RecordMP3: A nice, simple, online voice recorder

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If you have ever been to one of my technology sessions, you know how much I appreciate the use of an audio recorder in my classroom. I use it for feedback on written work, I record listening tasks for students, and students can use it to record themselves or their group, especially as part of their e-portfolio. I have used Vocaroo and CLEAR RIA Audio Dropbox in the past, but I recently stumbled upon RecordMP3. It works very much like Vocaroo, but it seems to be much cleaner and it is easier to download the file. Here is how it works:


  1. Go to and click on the ‘okay, got it’ button.
  2. An Adobe Flash dialog box pops up the first time. Click on ‘Allow’, ‘Remember’, and ‘Close’. If you don’t check off the ‘Remember button, you will have to do this the next time you visit the site.
  3. Click on the ‘okay, I did it’ button and a new recorder will appear in its place.
  4. Once you are ready to record, click on the ‘RECORD’ button to start. It will immediately start recording and the time clock will start.
  5. When you are ready to stop recording, click on ‘STOP’. You can listen to your recording by clicking on the ‘Play’ button. You can click on the ‘Pause’ button to stop it.
  6. If you are not happy with the recording, click on the ‘Start Over’ button and do it again.
  7. If you are happy, click on ‘Save Recording’ and it will start to process and upload the file to their server.
  8. Once it is done uploading, a dialog box will appear. Click in the address box to automatically copy the URL to your clipboard. You can now share the address with anyone you would like to have listen to the recording.
  9. To download the file, click on ‘Save as…’ and choose the place on your computer you would like to save it to.

The file that is created is a 128 kbps mono MP3 file which is small enough for email and posting on a website, but is only good for spoken text. It works great for the classroom, but I wouldn’t use it to create something that you plan on using for music or playing to an audience.

How do you use voice recordings in your classroom? Do you archive your files for ongoing formative assessment? Please share your thoughts by posting a comment below, sending me a Tweet at @nathanghall, or emailing me through the contact page on this website. Thank you!


The Big Picture: Eportfolios as assessment and showcase

At the beginning of May, I had the opportunity to speak at the BC TEAL annual conference in North Vancouver, BC. I had a wonderful time meeting and connecting with a number of great people and I received a lot of great feedback from some of them. Shortly after that, I was asked to write an article for the spring newsletter for the technology section. The subject was The Big Picture and so I decided to write about eportfolios and their use as ongoing assessment and as a showcase of the students’ final work. Yesterday, the online version of the newsletter was posted and so I have posted a copy of my article here and would appreciate any feedback you might have. You can post comments below or can tweet me at @nathanghall:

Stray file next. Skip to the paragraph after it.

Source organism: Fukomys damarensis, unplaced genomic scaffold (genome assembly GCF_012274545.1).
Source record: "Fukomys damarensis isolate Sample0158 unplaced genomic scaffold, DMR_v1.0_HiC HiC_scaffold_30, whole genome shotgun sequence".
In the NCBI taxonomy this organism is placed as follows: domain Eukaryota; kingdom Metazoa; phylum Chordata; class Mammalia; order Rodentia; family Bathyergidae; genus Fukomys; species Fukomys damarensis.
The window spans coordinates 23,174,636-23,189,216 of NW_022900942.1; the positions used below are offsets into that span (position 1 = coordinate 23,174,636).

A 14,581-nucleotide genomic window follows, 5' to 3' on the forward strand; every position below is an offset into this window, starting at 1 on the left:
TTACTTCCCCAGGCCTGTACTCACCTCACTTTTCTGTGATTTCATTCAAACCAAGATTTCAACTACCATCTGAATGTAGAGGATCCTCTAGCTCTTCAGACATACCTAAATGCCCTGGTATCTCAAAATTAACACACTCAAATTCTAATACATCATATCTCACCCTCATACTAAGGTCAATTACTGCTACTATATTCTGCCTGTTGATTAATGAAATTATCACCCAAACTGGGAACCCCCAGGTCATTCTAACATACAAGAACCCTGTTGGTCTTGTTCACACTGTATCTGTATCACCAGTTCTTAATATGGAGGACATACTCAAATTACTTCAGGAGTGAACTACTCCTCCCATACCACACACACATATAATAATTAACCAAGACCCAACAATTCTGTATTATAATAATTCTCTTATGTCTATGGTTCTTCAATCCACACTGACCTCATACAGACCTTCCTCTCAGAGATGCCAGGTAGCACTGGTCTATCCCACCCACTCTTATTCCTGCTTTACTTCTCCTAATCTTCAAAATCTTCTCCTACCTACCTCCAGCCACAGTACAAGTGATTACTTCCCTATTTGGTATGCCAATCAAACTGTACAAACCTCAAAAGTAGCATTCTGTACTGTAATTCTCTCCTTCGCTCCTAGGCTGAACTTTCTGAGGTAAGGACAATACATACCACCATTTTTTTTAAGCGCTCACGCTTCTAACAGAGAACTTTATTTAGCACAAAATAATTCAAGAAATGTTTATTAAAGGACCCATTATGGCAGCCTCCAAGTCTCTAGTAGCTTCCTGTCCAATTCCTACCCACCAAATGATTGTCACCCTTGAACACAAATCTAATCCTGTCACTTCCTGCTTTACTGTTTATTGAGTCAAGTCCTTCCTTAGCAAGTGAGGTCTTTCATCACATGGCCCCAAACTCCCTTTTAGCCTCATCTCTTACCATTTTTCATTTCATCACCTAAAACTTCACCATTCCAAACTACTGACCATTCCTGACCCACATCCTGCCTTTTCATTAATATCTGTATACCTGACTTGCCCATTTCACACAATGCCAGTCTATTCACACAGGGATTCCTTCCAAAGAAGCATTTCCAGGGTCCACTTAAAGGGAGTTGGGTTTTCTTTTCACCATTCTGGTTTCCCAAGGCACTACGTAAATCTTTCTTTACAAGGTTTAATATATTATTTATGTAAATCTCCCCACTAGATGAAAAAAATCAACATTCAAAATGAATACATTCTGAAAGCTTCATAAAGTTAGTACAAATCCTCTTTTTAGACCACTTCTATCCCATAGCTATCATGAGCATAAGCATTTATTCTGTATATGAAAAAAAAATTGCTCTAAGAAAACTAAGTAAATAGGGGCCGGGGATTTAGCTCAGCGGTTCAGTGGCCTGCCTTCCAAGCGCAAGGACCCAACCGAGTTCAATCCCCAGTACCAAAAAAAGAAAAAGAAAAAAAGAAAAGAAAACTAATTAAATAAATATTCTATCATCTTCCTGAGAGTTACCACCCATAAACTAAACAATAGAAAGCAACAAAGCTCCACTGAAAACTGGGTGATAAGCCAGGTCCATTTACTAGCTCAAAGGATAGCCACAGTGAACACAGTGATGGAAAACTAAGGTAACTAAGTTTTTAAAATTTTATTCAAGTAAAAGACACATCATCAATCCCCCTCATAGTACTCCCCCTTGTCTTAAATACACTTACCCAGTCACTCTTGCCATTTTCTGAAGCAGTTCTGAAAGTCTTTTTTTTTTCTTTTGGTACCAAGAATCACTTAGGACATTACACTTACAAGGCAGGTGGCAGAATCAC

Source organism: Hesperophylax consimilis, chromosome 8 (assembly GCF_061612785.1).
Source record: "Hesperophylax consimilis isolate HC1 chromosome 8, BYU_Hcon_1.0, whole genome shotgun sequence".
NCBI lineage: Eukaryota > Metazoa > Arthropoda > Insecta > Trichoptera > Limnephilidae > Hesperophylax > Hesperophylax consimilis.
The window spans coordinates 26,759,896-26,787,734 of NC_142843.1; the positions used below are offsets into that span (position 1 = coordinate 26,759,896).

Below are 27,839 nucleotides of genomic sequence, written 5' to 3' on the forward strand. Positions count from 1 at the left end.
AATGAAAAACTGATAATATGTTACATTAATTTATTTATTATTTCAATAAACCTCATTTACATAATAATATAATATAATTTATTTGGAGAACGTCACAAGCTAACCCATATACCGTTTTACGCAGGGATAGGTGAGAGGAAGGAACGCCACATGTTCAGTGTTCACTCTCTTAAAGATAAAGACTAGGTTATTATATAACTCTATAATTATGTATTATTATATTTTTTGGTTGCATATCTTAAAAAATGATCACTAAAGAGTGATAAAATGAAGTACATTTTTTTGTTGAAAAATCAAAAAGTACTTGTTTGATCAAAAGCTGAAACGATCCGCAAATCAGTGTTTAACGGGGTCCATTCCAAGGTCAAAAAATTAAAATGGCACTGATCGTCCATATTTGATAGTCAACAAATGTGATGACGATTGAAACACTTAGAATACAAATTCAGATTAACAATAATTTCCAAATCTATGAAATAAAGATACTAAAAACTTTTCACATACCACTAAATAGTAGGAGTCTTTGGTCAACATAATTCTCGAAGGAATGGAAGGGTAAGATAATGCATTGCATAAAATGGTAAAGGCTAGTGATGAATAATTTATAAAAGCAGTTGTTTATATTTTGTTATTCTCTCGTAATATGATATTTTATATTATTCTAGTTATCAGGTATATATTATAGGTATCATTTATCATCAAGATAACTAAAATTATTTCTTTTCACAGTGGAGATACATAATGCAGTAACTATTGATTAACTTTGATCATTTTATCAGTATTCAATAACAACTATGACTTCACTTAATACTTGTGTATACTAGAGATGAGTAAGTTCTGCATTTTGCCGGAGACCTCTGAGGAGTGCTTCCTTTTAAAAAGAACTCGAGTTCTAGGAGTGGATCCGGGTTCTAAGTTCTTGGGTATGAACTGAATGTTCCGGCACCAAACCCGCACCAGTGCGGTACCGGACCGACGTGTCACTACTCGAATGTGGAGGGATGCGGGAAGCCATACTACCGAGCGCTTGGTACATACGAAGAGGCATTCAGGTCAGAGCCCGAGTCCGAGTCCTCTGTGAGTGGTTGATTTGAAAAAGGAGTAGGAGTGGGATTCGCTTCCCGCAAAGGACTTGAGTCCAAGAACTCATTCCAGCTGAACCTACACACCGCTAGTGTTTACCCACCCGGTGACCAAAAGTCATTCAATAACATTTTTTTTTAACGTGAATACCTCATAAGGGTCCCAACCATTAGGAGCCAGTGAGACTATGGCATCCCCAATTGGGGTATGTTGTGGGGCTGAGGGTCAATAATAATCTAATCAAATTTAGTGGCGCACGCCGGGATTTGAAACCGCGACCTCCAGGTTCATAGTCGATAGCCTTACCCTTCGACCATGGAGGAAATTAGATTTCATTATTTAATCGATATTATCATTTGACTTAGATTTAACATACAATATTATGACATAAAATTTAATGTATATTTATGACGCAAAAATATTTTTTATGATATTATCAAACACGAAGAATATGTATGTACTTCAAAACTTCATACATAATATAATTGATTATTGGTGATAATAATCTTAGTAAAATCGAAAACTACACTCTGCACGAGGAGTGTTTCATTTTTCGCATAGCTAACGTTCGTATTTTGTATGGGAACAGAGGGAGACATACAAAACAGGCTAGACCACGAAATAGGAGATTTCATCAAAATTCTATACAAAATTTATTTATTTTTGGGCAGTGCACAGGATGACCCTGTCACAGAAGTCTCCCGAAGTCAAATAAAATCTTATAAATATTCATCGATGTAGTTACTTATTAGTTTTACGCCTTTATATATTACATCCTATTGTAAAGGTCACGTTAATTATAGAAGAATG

ePortfolios and Summative Assessment

In response to this news article on using eportfolios as an assessment tool:

To me, the problem isn’t the eportfolio or the use of it as an assessment tool, it is the fact that there doesn’t appear to be any teacher training in regards to how to use it properly. I’m not sure who is to blame here, but it does seem that the teachers have reasonable concerns that need addressing through proper training and coaching. If the district is asking them to use eportfolios without demonstrating the way to use them properly, then the teachers have a legitimate complaint.

Assessment is a continual process in which the student and the instructor work together to develop learning goals and then find ways of achieving those with the guidance of the teacher and peers. This process would easily weed out those that are copying other work and would help teachers properly assess and help students to move forward without ‘giving out low grades’. Assess, coach or mentor, demonstrate, re-assess, and so on. The eportfolio should be used to encourage the student by showing them where they started from and where they are now.

Here is a good introductory article to eportfolios: Effective Practice with ePortfolios

Pre-fabricated assessment

From Carol Rolhesier, Barbara Bower, and Laurie Stevahn’s book The Portfolio Organizer: Succeeding with Portfolios in the classroom:

The dilemma lies in choosing a generic or task-specific rubric. The more task-specific the rubric, the more valid the result; feasibility, however, often demands that we use generic rubrics more often.

Here lies the difficulty for all educators: reuse what I have created and risk lowering the reliability of the assessment, or take time to create something new, but take time away from something else. I believe there is a third option. Create an environment in the classroom that encourages the students to take control of their own learning and participate more and more in the creation of the rubric. I was reading another blog that suggested that we only need to create a rubric once and you can then use it for life. The problem with that ‘solution’ is that it fails to take the individual needs of each student into account. This is the same problem that comes from pre-fabricated curriculum. It is imperative that we adapt or recreate the rubric or other assessment tool to fit the needs of the learner, not our schedule. I realise it is tough and time consuming, but this is why we need to start with the student and work from there.